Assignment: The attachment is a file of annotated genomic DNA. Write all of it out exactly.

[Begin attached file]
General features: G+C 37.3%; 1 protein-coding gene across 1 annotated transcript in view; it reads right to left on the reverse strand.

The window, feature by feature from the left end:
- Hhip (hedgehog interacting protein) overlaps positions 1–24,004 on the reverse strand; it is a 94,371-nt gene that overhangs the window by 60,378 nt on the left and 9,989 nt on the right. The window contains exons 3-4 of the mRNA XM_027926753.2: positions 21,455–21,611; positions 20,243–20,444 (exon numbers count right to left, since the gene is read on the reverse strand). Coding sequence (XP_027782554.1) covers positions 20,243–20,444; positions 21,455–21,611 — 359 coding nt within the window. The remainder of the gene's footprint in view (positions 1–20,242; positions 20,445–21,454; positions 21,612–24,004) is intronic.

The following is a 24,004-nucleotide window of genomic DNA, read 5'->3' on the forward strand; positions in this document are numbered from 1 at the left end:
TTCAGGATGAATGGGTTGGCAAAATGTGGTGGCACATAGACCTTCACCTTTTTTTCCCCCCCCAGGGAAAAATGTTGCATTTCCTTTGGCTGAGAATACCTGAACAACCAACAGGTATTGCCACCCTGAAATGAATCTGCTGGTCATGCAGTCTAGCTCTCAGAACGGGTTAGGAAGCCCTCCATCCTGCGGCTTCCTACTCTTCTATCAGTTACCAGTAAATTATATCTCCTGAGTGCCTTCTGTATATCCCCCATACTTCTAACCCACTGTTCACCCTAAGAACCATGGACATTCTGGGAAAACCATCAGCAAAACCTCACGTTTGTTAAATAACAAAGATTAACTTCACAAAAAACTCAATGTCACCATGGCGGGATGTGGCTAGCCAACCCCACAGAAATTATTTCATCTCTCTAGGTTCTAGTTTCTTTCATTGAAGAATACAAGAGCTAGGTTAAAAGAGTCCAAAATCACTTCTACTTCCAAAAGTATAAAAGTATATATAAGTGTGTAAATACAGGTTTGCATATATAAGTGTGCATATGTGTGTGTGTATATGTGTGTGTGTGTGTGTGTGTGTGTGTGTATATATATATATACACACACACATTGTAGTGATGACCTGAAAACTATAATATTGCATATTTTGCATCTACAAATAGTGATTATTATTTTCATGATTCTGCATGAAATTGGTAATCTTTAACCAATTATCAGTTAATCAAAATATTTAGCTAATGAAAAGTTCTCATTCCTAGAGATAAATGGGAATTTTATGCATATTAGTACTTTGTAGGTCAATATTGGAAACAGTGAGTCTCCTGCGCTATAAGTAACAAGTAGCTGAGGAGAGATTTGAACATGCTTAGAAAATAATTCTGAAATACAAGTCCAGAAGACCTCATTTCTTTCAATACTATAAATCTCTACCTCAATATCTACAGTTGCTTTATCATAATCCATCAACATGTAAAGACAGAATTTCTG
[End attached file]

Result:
General features: G+C 37.3%; 1 protein-coding gene across 1 annotated transcript in view; it reads right to left on the reverse strand.

The window, feature by feature from the left end:
- Hhip (hedgehog interacting protein) overlaps positions 1–24,004 on the reverse strand; it is a 94,371-nt gene that overhangs the window by 60,378 nt on the left and 9,989 nt on the right. The window contains exons 3-4 of the mRNA XM_027926753.2: positions 21,455–21,611; positions 20,243–20,444 (exon numbers count right to left, since the gene is read on the reverse strand). Coding sequence (XP_027782554.1) covers positions 20,243–20,444; positions 21,455–21,611 — 359 coding nt within the window. The remainder of the gene's footprint in view (positions 1–20,242; positions 20,445–21,454; positions 21,612–24,004) is intronic.

The following is a 24,004-nucleotide window of genomic DNA, read 5'->3' on the forward strand; positions in this document are numbered from 1 at the left end:
TTCAGGATGAATGGGTTGGCAAAATGTGGTGGCACATAGACCTTCACCTTTTTTTCCCCCCCCAGGGAAAAATGTTGCATTTCCTTTGGCTGAGAATACCTGAACAACCAACAGGTATTGCCACCCTGAAATGAATCTGCTGGTCATGCAGTCTAGCTCTCAGAACGGGTTAGGAAGCCCTCCATCCTGCGGCTTCCTACTCTTCTATCAGTTACCAGTAAATTATATCTCCTGAGTGCCTTCTGTATATCCCCCATACTTCTAACCCACTGTTCACCCTAAGAACCATGGACATTCTGGGAAAACCATCAGCAAAACCTCACGTTTGTTAAATAACAAAGATTAACTTCACAAAAAACTCAATGTCACCATGGCGGGATGTGGCTAGCCAACCCCACAGAAATTATTTCATCTCTCTAGGTTCTAGTTTCTTTCATTGAAGAATACAAGAGCTAGGTTAAAAGAGTCCAAAATCACTTCTACTTCCAAAAGTATAAAAGTATATATAAGTGTGTAAATACAGGTTTGCATATATAAGTGTGCATATGTGTGTGTGTATATGTGTGTGTGTGTGTGTGTGTGTGTGTGTATATATATATATACACACACACATTGTAGTGATGACCTGAAAACTATAATATTGCATATTTTGCATCTACAAATAGTGATTATTATTTTCATGATTCTGCATGAAATTGGTAATCTTTAACCAATTATCAGTTAATCAAAATATTTAGCTAATGAAAAGTTCTCATTCCTAGAGATAAATGGGAATTTTATGCATATTAGTACTTTGTAGGTCAATATTGGAAACAGTGAGTCTCCTGCGCTATAAGTAACAAGTAGCTGAGGAGAGATTTGAACATGCTTAGAAAATAATTCTGAAATACAAGTCCAGAAGACCTCATTTCTTTCAATACTATAAATCTCTACCTCAATATCTACAGTTGCTTTATCATAATCCATCAACATGTAAAGACAGAATTTCTG